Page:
Desert Isle Keeper
Transactional Dynamics, book three in the Hazard and Somerset: A Union of Swords series, is possibly my favourite book of this series and by this author; and that’s saying something considering I haven’t given anything of his I’ve read so far less than a B+ (and most have been DIKs). As in the two previous books, there are standalone mysteries to be solved while the author keeps the overarching plotline around the serial killer dubbed the Keeper of Bees ticking over in the background. Taking centre stage however is the complex and often frustrating relationship between the two leads, which Mr. Ashe continues to explore with his customary skill and insight.
Note: This book does not stand alone; there are plotlines continuing from previous books and the relationship between Hazard and Somerset really needs to be experienced from the beginning. There are spoilers for earlier books in this review.
In Police Brutality, private investigator Emery Hazard and his boyfriend Detective John-Henry Somerset went through a rough patch, clashing professionally as well as personally as Hazard, still struggling with the PTSD and depression left over from the events of the previous summer, and with the guilt he feels over the murder of a young gay couple months before, had started to withdraw from Somers (again), leaving Somers feeling shut out and worried, both for the man he loves and their relationship. Having worked through those problems, and with Hazard agreeing to try to be more open and communicative, things have been going well… but over the past few weeks, irritations and annoyances have begun to creep in, as Somers has started slipping back into some of his old ways of avoidance and drinking too much. I think any couple – especially one with young children – will recognise this particular dynamic; Somers works a fairly rigid schedule and is also often called out unexpectedly; Hazard works for himself and can be more flexible with his hours; Somers wants to kick back and relax when he gets home from work; Hazard wants him to pull his weight around the house and with childcare… it’s a difficult balance to achieve and maintain, and both men’s resentment is building as they try to avoid a major row about who does the dishes and the laundry while continuing to care for their daughter and do demanding and stressful jobs.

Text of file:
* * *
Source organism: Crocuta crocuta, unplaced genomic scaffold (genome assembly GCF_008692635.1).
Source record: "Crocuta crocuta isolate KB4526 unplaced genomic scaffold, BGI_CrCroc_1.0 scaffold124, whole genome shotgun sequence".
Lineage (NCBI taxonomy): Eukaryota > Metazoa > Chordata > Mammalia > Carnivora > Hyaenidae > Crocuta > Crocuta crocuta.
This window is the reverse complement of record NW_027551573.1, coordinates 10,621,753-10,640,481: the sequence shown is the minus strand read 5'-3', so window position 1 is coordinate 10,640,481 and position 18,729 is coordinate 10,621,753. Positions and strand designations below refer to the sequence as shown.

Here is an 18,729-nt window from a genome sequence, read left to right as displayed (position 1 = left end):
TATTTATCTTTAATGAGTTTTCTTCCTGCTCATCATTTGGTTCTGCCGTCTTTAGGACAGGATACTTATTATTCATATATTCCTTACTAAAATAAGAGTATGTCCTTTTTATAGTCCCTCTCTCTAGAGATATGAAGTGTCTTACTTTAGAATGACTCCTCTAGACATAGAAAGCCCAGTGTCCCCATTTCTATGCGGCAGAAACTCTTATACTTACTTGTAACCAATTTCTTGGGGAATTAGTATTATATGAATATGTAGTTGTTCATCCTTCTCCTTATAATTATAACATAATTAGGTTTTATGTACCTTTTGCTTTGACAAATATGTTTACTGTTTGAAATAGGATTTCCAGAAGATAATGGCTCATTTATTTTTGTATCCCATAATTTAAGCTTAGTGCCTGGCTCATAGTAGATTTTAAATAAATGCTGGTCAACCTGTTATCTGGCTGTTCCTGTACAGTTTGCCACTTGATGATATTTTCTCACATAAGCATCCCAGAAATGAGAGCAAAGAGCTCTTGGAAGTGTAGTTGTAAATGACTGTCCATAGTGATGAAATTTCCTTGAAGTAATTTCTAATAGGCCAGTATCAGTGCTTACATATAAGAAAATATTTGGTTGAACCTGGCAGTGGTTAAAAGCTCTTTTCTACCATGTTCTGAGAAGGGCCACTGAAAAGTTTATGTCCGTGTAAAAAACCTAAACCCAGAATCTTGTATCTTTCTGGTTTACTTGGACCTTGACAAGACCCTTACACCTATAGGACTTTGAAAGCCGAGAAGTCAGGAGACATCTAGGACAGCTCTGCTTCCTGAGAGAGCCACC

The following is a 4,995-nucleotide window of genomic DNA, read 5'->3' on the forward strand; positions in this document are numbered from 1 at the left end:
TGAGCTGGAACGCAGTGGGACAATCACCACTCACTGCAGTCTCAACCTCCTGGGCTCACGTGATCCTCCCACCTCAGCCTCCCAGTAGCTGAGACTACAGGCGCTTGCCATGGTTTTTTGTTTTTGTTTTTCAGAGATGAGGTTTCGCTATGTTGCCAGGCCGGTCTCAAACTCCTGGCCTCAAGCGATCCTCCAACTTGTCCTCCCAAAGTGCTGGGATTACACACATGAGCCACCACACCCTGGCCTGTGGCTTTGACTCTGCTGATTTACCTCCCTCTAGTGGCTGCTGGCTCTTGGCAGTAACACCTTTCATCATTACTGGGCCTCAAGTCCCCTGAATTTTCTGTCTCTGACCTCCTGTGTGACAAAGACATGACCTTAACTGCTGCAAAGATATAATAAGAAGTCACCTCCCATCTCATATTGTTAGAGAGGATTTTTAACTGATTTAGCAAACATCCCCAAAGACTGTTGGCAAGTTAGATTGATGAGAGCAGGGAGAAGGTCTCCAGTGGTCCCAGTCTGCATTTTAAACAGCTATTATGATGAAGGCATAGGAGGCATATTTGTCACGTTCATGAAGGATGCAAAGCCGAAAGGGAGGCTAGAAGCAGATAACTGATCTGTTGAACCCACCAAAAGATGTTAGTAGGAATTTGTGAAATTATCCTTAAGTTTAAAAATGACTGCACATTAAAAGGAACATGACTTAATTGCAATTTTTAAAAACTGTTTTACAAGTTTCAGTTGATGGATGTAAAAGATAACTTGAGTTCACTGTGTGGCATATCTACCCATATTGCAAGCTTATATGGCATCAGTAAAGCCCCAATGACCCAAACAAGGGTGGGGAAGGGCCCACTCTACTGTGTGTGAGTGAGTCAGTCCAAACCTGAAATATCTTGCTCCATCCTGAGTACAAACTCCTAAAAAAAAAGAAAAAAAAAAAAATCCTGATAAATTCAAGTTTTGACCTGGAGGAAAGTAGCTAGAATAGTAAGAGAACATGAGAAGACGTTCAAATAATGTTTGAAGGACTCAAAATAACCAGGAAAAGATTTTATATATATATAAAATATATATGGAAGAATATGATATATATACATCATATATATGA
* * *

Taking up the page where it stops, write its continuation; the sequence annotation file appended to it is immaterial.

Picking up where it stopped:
But sadly – Hazard and Somers being, well, them – things are about to get much worse. Completely out of the blue one evening, Hazard’s ex, Billy Rolker appears on their doorstep begging for help. Not surprisingly, Hazard wants nothing to do with him and storms out, but avoiding Billy isn’t so easy when he turns up at Hazard’s office. He tells Hazard he’s running from a guy who is physically abusive and who has sent a couple of goons to find him and beat him up, and then presents a tox screen report from the previous night that shows he had Rohypnol in his system. His guess is the goons put the drug in his drink while he was at the Pretty Pretty, but he didn’t pass out and managed to get an Uber to the hospital. Hazard tells Billy he should go to the police, but he just wants help to get away and promises that if Hazard will help him, he’ll disappear forever.